Next week, when most Senate Republicans refuse to convict Donald Trump for inciting the Jan. 6 attack on the Capitol, as they surely will, there can be only one reason.
They think the tide of chaos will break their way.
Not in the past, not the wave of anger and insurrection that washed over Washington a little more than a month ago. That’s over done with, and receding; it sometimes feels as if the jarring events are already staring from a history book, where no doubt they will be prominently displayed as our union’s lowest point since the Civil War.
Unless there are lower points to come.
Because the struggle happening right now is not about the past, a month ago and fading no matter how sharply the Democratic impeachment managers set out their case.
It is about the future.
Are we to continue as a representative democracy?
Simple question, really. Do American voters cast their ballots and select those who will run the country? Or do demagogues determine what has happened and will happen, while we all must obey? Is democracy discarded when you don’t like the result, as Trump tried to do? Is it to be dismissed as “rank democracy?” A term Sen. Mike Lee, R-Utah, used in October.
Or do voters — whatever their color — still get to choose our future?
That battle is not behind us. That battle is in front of us. State after Republican-led state will wage their own legal riot against the ability of American citizens to cast a vote. They will call these measures efforts to stem voter fraud, which the election of 2020 proved is nearly nonexistent. Their real motive — cling to power even if a majority of Americans don’t want them — will never be spoken out loud. It doesn’t have to be.
“Stop the steal” is a great rallying cry. Who cares whether there really is a steal to stop? Not Republicans. The slogan brought the mob to Washington, and will justify suppression of Democratic voters. Just watch: more long lines, as mail-in voting is scrapped and polling places removed. Higher hurdles raised to casting a ballot. It worked in Mississippi in the 19th century. It almost worked in 2020. They’ll try again.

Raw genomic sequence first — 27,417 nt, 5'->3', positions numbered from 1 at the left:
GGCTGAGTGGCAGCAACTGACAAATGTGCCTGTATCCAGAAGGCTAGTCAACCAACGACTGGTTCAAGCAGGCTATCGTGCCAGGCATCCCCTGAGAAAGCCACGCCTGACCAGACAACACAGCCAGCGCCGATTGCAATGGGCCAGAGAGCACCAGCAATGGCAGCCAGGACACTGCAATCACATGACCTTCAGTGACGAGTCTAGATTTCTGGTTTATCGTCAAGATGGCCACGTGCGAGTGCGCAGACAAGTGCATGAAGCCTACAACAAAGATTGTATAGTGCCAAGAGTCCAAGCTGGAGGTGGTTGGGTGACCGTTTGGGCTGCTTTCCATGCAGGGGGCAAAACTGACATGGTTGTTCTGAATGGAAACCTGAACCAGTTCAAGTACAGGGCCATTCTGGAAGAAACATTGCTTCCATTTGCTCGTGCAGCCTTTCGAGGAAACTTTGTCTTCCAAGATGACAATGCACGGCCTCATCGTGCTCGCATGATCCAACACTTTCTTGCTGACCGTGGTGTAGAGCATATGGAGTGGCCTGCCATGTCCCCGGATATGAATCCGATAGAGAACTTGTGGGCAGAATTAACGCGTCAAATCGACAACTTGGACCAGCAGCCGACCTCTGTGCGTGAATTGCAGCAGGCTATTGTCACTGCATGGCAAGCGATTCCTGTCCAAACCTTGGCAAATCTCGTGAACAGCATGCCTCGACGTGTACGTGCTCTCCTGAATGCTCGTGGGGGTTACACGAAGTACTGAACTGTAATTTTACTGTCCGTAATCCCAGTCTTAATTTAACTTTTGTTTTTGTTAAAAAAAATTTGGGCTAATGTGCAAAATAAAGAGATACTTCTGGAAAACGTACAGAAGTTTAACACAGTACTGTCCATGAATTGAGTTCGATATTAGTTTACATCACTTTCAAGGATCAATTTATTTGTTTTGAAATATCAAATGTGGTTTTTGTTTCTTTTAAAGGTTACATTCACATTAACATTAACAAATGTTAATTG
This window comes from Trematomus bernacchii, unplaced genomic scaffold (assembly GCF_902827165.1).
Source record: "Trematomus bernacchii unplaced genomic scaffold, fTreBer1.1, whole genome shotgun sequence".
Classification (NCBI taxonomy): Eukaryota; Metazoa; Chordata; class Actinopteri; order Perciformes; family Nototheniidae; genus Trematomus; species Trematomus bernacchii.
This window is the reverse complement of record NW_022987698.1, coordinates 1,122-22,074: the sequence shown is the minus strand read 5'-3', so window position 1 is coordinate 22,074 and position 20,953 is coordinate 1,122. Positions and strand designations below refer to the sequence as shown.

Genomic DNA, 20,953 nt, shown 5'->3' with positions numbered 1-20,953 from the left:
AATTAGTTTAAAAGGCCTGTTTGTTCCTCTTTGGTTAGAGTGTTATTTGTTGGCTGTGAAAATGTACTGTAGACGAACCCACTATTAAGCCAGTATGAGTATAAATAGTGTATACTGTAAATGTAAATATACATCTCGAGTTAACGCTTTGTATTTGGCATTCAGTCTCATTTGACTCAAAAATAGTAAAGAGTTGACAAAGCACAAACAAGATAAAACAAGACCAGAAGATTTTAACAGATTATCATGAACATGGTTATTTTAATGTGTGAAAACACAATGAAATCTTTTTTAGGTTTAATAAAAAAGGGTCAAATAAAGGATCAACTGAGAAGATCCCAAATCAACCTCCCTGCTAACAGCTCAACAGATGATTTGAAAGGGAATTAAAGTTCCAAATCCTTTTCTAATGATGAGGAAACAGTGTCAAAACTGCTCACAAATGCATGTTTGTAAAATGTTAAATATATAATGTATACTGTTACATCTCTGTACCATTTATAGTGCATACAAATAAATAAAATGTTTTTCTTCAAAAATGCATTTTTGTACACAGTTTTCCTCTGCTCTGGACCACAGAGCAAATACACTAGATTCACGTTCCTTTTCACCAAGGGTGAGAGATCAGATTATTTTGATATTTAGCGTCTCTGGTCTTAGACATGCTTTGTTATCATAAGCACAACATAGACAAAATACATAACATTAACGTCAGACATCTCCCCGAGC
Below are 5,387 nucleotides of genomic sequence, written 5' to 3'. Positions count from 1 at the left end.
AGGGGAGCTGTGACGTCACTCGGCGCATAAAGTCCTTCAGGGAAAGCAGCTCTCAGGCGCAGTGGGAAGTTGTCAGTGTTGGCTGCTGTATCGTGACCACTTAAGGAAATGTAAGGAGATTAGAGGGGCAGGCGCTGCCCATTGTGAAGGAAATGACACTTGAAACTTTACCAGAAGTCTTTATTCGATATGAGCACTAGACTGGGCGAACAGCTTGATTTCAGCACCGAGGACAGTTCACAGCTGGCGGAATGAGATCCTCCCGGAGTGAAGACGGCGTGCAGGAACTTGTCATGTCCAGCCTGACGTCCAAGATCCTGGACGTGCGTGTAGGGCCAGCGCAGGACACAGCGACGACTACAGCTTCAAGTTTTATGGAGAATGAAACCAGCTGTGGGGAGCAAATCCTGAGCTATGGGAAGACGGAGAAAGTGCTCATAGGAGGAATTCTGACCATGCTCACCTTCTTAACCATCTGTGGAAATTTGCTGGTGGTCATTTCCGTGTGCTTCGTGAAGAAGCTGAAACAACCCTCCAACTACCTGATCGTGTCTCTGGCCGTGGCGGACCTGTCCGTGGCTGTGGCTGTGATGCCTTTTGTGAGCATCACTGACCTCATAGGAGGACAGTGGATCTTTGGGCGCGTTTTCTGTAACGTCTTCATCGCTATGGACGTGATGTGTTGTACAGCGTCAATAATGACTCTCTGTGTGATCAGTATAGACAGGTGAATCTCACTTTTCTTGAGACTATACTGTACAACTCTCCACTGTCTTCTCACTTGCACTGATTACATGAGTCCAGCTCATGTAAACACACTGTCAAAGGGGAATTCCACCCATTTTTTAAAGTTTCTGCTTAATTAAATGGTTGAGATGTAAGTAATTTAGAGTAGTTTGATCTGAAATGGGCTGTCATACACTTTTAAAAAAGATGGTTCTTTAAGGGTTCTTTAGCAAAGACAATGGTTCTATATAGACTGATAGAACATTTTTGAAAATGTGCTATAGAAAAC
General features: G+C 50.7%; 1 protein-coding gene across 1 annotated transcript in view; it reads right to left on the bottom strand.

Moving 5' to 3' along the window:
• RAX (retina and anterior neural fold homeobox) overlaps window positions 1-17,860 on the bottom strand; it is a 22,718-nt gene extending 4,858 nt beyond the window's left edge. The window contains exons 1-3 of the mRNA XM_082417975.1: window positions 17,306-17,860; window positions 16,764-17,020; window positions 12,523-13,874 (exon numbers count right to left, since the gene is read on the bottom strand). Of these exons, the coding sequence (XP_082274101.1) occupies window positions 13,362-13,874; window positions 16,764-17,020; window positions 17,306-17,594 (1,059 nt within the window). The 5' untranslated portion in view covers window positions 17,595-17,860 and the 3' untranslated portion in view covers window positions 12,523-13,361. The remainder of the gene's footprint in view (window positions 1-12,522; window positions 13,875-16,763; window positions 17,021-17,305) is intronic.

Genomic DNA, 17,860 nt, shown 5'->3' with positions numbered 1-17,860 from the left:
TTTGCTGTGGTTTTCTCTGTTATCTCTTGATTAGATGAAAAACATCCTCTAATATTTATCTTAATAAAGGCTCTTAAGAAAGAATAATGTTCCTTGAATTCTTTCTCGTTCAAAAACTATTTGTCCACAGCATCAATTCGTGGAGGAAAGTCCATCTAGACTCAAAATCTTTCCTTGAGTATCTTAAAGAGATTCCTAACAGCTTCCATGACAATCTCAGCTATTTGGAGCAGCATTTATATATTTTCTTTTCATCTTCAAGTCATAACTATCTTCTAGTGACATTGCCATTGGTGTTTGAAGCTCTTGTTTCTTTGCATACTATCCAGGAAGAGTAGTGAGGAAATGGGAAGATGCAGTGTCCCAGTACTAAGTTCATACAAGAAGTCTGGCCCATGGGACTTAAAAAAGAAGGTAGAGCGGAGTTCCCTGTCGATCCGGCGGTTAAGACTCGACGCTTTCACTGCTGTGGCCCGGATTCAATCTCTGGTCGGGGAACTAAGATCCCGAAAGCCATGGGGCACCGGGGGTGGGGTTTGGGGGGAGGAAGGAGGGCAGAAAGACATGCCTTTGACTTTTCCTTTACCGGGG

Most Americans don’t want this. Don’t want to be muzzled. Don’t want the chaos and violence, the ignoring of national problems, the substitution of rhetoric for constructive change. When you can lie away any problem — Trump responded swiftly and decisively to the Chinese virus, defeating the Democratic hoax that isn’t here and doesn’t require anyone to wear a mask — there is no need to bother with the tedious machinery of running a functioning government. Lies are the spackle that can smooth over any cracked philosophy.
Justice demands this second impeachment attempt. We need, if only for appearance’s sake, to apply consequences to Trump’s effort to return himself to a second term as president despite losing the election. And since things get murky, let me explain: by “losing the election,” I mean, “getting fewer votes than Joe Biden, who decisively won.”
Notice I said, “fewer votes” and not “less votes.” Standards are still important.
Even were Trump convicted, which he won’t be, that would not be the end. The Trumpican Party will retreat, regroup, and try again in 2022. And 2024.
Until then, Democrats must make government work. Must make the electoral process even sounder. Rebuild the kneecapped U.S. Postal Service. Defeat COVID, get the economy humming. Though if you think that might win over the GOP, ask yourself how well the triumph of Obamacare worked. It didn’t. No fact will move someone who doesn’t recognize facts.
Many Democrats are mystified as to why, liberated from a Trump presidency, more Republicans don’t stray. Why so many remain loyal to that orange monstrosity and his brand of random incompetent disorder. The short answer is, because it worked, and is working. Constant crisis raises gobs of money. Corporations may cringe away, but regular folks dig deep. Continual outrage energizes the base. And in whatever slice of America they want to nourish — Texas, Newsmax, Georgia’s 14th Congressional District — folks there lap up this slop.
None of this is going away. Jan. 6 was not a finale, but an opening act. You think the howling, red-faced, bearded, helmeted mob in the videos played in Congress this week is scary? Wait. The next mob will be even scarier.